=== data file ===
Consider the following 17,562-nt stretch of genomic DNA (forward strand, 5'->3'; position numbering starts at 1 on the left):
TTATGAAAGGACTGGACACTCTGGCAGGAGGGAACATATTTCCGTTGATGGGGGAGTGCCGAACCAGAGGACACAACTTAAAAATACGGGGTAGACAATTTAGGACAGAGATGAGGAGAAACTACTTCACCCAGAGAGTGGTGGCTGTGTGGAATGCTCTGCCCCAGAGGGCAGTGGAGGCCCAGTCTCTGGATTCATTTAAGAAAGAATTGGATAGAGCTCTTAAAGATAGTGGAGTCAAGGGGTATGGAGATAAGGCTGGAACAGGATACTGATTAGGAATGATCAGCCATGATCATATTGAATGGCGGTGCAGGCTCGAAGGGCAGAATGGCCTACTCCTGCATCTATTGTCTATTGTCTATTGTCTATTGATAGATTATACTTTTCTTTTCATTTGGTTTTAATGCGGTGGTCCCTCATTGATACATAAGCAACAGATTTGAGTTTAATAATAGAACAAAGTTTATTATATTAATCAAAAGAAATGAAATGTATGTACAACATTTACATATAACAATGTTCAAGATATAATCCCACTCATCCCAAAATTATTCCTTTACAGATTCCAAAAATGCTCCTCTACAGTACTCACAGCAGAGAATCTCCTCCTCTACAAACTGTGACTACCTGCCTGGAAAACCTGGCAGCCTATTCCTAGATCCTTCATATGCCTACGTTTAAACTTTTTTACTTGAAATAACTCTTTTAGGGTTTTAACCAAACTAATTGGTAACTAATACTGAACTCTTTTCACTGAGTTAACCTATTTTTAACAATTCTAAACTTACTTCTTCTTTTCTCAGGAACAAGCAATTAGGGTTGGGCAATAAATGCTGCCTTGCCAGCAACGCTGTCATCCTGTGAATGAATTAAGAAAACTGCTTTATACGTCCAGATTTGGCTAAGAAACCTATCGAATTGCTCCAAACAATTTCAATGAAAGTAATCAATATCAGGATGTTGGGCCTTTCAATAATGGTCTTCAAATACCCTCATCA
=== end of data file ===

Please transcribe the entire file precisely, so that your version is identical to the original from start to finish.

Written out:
Consider the following 17,562-nt stretch of genomic DNA (forward strand, 5'->3'; position numbering starts at 1 on the left):
TTATGAAAGGACTGGACACTCTGGCAGGAGGGAACATATTTCCGTTGATGGGGGAGTGCCGAACCAGAGGACACAACTTAAAAATACGGGGTAGACAATTTAGGACAGAGATGAGGAGAAACTACTTCACCCAGAGAGTGGTGGCTGTGTGGAATGCTCTGCCCCAGAGGGCAGTGGAGGCCCAGTCTCTGGATTCATTTAAGAAAGAATTGGATAGAGCTCTTAAAGATAGTGGAGTCAAGGGGTATGGAGATAAGGCTGGAACAGGATACTGATTAGGAATGATCAGCCATGATCATATTGAATGGCGGTGCAGGCTCGAAGGGCAGAATGGCCTACTCCTGCATCTATTGTCTATTGTCTATTGTCTATTGATAGATTATACTTTTCTTTTCATTTGGTTTTAATGCGGTGGTCCCTCATTGATACATAAGCAACAGATTTGAGTTTAATAATAGAACAAAGTTTATTATATTAATCAAAAGAAATGAAATGTATGTACAACATTTACATATAACAATGTTCAAGATATAATCCCACTCATCCCAAAATTATTCCTTTACAGATTCCAAAAATGCTCCTCTACAGTACTCACAGCAGAGAATCTCCTCCTCTACAAACTGTGACTACCTGCCTGGAAAACCTGGCAGCCTATTCCTAGATCCTTCATATGCCTACGTTTAAACTTTTTTACTTGAAATAACTCTTTTAGGGTTTTAACCAAACTAATTGGTAACTAATACTGAACTCTTTTCACTGAGTTAACCTATTTTTAACAATTCTAAACTTACTTCTTCTTTTCTCAGGAACAAGCAATTAGGGTTGGGCAATAAATGCTGCCTTGCCAGCAACGCTGTCATCCTGTGAATGAATTAAGAAAACTGCTTTATACGTCCAGATTTGGCTAAGAAACCTATCGAATTGCTCCAAACAATTTCAATGAAAGTAATCAATATCAGGATGTTGGGCCTTTCAATAATGGTCTTCAAATACCCTCATCA